Why is buy-to-let property such a good thing to invest in? The answer lies in leverage, also called gearing. As the word suggests, it acts like a lever: if you apply a small force (your deposit) to a lever (your mortgage), it amplifies the effect (your return).
In a rising market, this catapults what would have been ordinary returns into phenomenal ones. Though the cost of your property is not all yours – the bank funds the rest of it – you get all the gains (or losses, as shown below, so beware).
The double-edged sword of leverage
Here’s how leverage works (and for the sake of simplicity, we’ll leave out fees and taxes). Three friends each buy a £100,000 flat and sell them five years on for £150,000 a pop – a £50,000 gain for all three. For Cash-rich Charlie, who bought his flat outright, this means a respectable 50% return. Mortgaged Moira, who put down a £25,000 deposit, gets a hefty 200% return. But Leveraged Luke, whose deposit was only £10,000, walks away with a whopping 500% return.
However, leverage is a double-edged sword. Let’s say a recession hits after a year, all three friends lose their jobs and have to sell their flats to get by – but now the property values have dipped to £80,000. Charlie loses 20% of the money he put in, but has £80,000 to live on. Once Moira has paid back her mortgage, she has only £5,000 left – having lost 80% of her £25,000 deposit.
Poor Luke, though, is worst off: an £80,000 sale price is not enough to repay his £90,000 loan. He is stuck in negative equity, with his money trapped in the flat until its price rises. If his tenant now also loses her job and stops paying rent, Luke could fall behind on his mortgage payments and have his flat repossessed – losing 100% of his money and his ability to get credit in the future.
Put simply, leverage means you can expose yourself to more capital growth. Instead of buying one flat outright, Cash-rich Charlie could use his £100,000 for four 25% deposits. In our five-year scenario above, that would bag him £200,000 – four times as much profit for the same cash input.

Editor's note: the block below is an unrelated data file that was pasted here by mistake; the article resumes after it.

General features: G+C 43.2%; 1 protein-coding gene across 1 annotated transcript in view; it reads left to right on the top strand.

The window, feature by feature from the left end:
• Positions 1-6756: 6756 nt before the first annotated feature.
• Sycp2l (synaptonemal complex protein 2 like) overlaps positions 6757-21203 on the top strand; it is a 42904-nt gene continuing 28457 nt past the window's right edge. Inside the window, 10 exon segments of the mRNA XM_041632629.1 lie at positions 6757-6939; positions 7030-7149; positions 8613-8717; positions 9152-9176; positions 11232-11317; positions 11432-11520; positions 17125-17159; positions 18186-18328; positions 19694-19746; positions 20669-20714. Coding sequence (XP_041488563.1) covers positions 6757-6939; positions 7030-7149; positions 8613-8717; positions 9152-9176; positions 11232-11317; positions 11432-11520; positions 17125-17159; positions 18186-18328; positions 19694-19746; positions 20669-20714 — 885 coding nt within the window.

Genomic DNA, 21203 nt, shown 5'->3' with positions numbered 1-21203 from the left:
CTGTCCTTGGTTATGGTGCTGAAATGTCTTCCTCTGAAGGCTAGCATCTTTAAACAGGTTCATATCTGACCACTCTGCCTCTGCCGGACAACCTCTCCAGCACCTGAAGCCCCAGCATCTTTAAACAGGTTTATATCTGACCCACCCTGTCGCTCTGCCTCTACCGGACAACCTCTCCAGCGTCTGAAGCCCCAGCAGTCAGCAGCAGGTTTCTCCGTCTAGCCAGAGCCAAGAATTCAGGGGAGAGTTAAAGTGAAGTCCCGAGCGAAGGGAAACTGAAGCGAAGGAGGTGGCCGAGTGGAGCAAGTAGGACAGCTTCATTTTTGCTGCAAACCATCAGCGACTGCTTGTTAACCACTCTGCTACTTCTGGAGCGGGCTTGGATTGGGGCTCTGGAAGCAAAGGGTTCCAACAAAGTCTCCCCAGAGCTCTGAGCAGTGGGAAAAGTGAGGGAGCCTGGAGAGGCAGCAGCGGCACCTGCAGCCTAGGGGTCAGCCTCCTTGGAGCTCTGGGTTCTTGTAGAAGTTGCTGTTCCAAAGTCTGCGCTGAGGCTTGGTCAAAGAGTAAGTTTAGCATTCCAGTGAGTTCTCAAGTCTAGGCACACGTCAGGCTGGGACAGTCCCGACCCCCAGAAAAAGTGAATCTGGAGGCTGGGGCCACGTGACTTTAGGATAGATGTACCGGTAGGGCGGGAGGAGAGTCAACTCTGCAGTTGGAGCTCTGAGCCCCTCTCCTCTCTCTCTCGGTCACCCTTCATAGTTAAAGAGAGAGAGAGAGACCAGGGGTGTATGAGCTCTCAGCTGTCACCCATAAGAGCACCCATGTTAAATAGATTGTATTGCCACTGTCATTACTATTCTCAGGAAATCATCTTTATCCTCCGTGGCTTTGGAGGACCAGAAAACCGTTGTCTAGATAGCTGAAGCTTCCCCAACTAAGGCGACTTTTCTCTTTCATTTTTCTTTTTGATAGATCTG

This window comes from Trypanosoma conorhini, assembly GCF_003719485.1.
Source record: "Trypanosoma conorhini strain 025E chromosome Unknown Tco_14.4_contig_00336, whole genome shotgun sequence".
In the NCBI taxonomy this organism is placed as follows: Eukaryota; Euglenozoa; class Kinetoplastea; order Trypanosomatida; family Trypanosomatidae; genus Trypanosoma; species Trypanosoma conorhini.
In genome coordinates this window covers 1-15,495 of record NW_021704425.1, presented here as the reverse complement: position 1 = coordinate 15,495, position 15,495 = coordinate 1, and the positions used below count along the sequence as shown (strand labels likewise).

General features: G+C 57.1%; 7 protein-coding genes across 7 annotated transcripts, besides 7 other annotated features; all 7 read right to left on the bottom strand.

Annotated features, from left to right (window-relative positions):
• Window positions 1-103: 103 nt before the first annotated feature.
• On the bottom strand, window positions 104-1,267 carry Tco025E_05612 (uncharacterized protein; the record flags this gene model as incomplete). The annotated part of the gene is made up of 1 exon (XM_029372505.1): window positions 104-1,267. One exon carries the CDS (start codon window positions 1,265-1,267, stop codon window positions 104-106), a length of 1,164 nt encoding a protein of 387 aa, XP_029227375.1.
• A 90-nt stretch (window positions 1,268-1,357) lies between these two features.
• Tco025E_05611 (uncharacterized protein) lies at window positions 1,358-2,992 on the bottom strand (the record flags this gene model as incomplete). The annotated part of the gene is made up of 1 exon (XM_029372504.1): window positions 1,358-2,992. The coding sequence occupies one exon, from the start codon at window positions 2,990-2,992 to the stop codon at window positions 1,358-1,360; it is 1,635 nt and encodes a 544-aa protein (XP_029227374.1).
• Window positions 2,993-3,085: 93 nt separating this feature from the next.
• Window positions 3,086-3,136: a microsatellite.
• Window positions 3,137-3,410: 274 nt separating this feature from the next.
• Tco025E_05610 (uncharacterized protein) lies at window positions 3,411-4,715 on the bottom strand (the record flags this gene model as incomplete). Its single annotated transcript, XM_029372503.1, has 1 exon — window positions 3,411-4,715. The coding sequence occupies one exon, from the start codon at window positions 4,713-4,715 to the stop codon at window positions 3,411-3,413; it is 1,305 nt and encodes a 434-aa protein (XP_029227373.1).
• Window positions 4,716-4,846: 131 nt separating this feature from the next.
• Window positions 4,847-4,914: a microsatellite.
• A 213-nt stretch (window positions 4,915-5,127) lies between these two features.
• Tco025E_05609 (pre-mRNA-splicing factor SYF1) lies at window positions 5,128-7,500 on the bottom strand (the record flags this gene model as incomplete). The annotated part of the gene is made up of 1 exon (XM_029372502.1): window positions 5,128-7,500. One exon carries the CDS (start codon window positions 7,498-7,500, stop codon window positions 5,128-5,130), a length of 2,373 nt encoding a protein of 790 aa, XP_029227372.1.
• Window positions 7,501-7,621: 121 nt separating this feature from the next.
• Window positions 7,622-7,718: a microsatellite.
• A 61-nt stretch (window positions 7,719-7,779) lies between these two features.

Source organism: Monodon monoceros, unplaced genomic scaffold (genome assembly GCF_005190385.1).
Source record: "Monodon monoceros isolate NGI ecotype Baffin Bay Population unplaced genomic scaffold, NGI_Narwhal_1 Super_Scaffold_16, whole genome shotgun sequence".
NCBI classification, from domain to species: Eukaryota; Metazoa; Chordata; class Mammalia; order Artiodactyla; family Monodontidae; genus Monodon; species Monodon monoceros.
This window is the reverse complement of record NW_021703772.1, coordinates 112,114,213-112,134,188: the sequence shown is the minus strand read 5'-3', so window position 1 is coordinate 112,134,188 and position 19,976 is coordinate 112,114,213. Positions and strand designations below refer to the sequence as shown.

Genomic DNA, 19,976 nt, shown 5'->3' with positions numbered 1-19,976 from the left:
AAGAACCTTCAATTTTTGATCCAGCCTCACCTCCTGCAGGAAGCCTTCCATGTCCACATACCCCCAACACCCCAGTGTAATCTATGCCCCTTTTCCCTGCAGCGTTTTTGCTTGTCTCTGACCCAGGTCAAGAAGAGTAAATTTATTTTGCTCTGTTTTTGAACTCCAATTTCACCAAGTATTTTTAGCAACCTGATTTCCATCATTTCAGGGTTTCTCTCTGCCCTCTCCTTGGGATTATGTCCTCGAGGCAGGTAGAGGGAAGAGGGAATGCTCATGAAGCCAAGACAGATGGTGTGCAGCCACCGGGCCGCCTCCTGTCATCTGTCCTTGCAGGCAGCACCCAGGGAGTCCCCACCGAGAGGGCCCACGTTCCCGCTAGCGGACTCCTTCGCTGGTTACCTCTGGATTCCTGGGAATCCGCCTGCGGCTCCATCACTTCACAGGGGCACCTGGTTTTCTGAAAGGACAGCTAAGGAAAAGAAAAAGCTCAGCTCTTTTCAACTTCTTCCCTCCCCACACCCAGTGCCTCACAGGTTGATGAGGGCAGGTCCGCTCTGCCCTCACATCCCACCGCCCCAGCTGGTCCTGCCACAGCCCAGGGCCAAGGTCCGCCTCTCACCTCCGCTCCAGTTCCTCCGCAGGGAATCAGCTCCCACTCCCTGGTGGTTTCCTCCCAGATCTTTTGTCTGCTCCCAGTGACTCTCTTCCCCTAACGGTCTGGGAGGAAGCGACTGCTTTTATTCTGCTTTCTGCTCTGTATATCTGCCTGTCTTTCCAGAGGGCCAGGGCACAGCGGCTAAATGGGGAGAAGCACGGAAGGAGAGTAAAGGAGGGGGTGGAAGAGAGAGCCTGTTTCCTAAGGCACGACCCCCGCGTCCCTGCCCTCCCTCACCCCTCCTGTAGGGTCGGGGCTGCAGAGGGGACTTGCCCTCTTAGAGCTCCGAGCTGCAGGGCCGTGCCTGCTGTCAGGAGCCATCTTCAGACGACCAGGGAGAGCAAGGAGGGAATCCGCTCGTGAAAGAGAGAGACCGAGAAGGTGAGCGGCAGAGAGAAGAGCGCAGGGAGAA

Why it’s dangerous to over-leverage
But leverage brings two dangers: the risk of losing big if the market falls, as illustrated above, and the cost of eating into your cash flow. The more you borrow, the more interest you have to pay. That makes it harder to make a monthly profit from your rent – especially if you are a higher-rate taxpayer, under new changes.
This is also why it’s dangerous to over-leverage: if interest rates rise – and they will – you could end up having to pay into your property every month. If you then can’t afford that and have to sell, but at the same time prices plummet so far that you can’t clear your mortgage, you could face bankruptcy.
To hedge against this, make sure your cash flow can weather short-term storms such as empty periods, unexpected repair bills or interest rate rises. As long as you can hold out through the downturns, your property is likely to rise in value over time. Since the start of Nationwide’s market index in 1953, British prices have risen 8% a year on average, despite cyclical dips along the way.